Skip Richter, based in Houston, is a popular speaker for garden clubs, Master Gardener programs, and other gardening events across Texas. He has...Full Bio


Randy’s ramble about ‘manic organics’

I have children and several animals romping around my property, so I try to do as much organic gardening as possible.  But that doesn’t make me a “manic organic” – one of those die-hards who essentially goes apoplectic if they hear any garden advice that isn’t 100 percent organic.   

I could write a book … or at least a chapter in a book … on this, but since this is just one of my weekly articles, I’ve cobbled together some thoughts that have been running around the old noodle recently, spurred by some vile emails from people who claim I’m ruining the environment with my advice. In other words, attacks from manic organics.  

I can’t remember a year in the past 20 when I haven’t been criticized for something like this.  My first experience came when I first started doing GardenLine. I remember reading some advertising scripts from the wonderful Medina company  that included the phrase “environmentally friendly products since 1962!”  However, their Medina HastaGro liquid plant food contained a tiny bit of synthetic urea. So, by definition, it wasn’t 100 percent organic, and that prompted a manic organic listener to send me dreadful letters. (This was before email was so common.) The writer blasted me, asking how dare I say that Medina was organic.  True organic experts who I respected and trusted used Medina HastaGro constantly then, and still do! Since then I have admitted that HastaGro is actually not totally organic, but that sane organic gardeners still use it religiously.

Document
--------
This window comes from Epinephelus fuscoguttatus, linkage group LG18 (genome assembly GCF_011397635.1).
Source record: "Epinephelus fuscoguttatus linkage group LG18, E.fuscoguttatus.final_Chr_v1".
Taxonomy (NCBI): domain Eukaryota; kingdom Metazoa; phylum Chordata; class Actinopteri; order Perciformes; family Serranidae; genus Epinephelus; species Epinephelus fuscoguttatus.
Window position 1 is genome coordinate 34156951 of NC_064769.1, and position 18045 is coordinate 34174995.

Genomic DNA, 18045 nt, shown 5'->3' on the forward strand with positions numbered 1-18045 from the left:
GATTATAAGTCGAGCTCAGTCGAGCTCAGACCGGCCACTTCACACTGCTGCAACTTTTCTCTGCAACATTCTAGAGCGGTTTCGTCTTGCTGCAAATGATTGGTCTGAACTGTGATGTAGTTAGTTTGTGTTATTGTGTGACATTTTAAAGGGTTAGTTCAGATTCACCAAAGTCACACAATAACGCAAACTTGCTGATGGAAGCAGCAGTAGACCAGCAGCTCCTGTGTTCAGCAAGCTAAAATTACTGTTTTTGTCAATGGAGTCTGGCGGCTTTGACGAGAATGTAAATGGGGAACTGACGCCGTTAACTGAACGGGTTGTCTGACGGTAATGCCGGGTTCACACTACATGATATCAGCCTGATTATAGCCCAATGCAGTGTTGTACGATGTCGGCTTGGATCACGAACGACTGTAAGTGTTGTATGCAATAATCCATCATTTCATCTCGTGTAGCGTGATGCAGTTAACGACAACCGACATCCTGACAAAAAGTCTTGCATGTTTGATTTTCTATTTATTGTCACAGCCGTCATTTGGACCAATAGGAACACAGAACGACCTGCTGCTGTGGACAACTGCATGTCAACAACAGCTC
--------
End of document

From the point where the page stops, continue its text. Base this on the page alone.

Also years ago, I was criticized in other media for being “a shill for the pesticide industry.” And recently, I was accused by someone of “getting kickbacks” from companies like Bonide. I had to go look up the word “shill.”  Noun 1.  An accomplice of a hawker, gambler, or swindler who acts as an enthusiastic customer to entice or encourage others. Okay, looking back, I think I did encourage people quite a bit. But, really … a “shill?”  I think that word lost its popularity after the great depression. 

So, since this is my article, and I have the bully pulpit to state my case, please read everything below with an open mind … like the one I have always had about incorporating organics into all our gardening practices.